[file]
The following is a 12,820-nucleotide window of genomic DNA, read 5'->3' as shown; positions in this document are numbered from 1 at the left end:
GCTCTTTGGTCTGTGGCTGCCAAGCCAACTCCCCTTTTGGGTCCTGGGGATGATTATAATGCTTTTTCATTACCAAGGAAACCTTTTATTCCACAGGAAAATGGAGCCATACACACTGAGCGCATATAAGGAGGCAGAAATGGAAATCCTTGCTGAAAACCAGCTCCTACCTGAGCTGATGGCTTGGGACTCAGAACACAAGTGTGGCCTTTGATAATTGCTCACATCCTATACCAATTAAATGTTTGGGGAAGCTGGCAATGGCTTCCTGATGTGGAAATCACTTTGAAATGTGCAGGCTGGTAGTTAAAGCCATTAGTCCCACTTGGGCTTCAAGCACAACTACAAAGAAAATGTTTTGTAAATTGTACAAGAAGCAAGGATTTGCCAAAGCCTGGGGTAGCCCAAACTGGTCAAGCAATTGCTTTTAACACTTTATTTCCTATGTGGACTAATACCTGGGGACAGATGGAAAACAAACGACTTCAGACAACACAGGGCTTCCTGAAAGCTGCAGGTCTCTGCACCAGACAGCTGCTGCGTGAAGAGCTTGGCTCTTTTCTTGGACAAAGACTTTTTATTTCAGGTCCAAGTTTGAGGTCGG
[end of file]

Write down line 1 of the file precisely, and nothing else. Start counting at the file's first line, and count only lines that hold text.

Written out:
The following is a 12,820-nucleotide window of genomic DNA, read 5'->3' as shown; positions in this document are numbered from 1 at the left end: